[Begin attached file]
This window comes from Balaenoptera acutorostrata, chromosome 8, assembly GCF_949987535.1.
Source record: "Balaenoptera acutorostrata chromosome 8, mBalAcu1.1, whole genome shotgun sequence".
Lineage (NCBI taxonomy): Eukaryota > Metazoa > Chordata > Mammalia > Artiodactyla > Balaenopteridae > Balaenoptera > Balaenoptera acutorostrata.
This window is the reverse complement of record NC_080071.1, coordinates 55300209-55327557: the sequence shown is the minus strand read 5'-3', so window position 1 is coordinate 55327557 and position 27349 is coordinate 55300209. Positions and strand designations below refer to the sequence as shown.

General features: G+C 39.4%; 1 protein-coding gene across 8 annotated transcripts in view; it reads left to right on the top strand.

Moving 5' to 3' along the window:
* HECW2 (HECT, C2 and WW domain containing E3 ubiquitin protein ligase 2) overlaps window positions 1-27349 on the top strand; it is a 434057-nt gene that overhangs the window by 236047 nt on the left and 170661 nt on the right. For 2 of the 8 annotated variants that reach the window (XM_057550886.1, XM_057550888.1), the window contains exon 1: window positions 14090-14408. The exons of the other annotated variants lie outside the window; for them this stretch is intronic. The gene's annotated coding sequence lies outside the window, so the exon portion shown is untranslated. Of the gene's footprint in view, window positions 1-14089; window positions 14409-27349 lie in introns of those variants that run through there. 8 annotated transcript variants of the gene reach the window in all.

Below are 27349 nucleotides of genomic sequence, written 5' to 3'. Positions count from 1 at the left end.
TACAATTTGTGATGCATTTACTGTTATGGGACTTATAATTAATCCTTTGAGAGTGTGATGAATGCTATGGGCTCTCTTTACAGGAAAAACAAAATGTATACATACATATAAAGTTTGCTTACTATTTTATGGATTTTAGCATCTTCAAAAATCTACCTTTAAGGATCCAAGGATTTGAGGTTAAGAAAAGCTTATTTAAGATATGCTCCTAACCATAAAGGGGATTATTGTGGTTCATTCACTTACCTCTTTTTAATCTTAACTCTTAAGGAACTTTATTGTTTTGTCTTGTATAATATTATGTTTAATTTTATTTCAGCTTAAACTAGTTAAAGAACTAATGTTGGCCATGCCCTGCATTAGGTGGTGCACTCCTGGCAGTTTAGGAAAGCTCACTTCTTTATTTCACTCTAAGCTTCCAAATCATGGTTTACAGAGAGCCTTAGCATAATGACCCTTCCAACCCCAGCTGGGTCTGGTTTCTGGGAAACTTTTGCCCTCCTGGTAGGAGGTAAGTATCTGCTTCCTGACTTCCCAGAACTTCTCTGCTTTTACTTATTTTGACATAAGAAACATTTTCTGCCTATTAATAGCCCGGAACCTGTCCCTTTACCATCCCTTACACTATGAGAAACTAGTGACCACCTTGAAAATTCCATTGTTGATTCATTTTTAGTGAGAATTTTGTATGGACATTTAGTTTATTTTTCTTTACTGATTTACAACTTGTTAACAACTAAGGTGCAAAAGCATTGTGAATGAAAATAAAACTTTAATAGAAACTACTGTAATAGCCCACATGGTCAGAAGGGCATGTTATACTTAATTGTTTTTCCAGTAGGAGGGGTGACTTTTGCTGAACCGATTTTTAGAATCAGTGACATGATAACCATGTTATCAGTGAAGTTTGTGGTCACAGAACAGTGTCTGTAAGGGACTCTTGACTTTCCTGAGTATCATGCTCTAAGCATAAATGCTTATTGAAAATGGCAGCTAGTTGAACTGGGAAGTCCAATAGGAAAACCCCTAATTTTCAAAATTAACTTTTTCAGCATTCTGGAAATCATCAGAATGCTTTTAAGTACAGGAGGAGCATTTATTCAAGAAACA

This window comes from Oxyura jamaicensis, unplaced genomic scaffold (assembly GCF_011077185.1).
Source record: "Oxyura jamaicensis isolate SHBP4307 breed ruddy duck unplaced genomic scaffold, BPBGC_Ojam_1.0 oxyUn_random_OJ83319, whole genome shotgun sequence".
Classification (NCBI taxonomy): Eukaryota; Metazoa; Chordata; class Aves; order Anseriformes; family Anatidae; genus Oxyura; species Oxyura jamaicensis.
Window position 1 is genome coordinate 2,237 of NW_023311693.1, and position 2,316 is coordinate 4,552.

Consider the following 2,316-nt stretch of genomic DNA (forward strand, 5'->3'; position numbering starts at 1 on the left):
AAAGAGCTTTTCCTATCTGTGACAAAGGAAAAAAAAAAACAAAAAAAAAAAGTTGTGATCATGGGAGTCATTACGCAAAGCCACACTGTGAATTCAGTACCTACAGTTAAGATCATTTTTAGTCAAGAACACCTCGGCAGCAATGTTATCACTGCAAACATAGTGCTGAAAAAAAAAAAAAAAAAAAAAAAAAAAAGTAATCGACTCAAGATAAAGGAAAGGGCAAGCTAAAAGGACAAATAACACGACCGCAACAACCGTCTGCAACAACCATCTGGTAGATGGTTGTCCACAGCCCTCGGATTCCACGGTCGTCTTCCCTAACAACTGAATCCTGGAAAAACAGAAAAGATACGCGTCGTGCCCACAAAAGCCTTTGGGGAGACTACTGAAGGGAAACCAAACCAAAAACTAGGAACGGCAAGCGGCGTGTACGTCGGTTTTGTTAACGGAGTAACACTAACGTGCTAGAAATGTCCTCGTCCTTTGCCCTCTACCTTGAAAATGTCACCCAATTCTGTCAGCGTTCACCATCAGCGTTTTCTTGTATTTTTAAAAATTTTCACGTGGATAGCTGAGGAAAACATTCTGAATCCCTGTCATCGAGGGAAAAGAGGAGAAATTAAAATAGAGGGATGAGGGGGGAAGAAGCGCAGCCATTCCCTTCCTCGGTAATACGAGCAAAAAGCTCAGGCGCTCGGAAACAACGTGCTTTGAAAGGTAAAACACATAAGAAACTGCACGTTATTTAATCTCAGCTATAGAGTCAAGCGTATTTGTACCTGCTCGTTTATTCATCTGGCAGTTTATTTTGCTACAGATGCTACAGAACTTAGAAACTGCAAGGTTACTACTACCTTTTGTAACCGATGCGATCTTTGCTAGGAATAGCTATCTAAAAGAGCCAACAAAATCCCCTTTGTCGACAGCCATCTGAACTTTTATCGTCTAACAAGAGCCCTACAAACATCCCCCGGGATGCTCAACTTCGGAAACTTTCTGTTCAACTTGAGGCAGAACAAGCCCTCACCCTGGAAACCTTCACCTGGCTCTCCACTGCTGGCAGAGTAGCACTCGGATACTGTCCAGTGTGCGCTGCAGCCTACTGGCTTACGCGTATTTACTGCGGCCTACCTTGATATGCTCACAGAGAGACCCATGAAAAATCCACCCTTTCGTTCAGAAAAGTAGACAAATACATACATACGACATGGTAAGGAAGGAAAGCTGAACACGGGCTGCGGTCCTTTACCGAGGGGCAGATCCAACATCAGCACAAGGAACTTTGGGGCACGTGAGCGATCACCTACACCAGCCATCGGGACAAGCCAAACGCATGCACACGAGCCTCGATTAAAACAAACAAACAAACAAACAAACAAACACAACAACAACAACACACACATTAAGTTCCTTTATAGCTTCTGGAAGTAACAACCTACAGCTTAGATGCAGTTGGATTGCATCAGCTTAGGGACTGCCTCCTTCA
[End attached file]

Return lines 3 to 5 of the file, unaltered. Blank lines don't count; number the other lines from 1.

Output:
Lineage (NCBI taxonomy): Eukaryota > Metazoa > Chordata > Mammalia > Artiodactyla > Balaenopteridae > Balaenoptera > Balaenoptera acutorostrata.
This window is the reverse complement of record NC_080071.1, coordinates 55300209-55327557: the sequence shown is the minus strand read 5'-3', so window position 1 is coordinate 55327557 and position 27349 is coordinate 55300209. Positions and strand designations below refer to the sequence as shown.

General features: G+C 39.4%; 1 protein-coding gene across 8 annotated transcripts in view; it reads left to right on the top strand.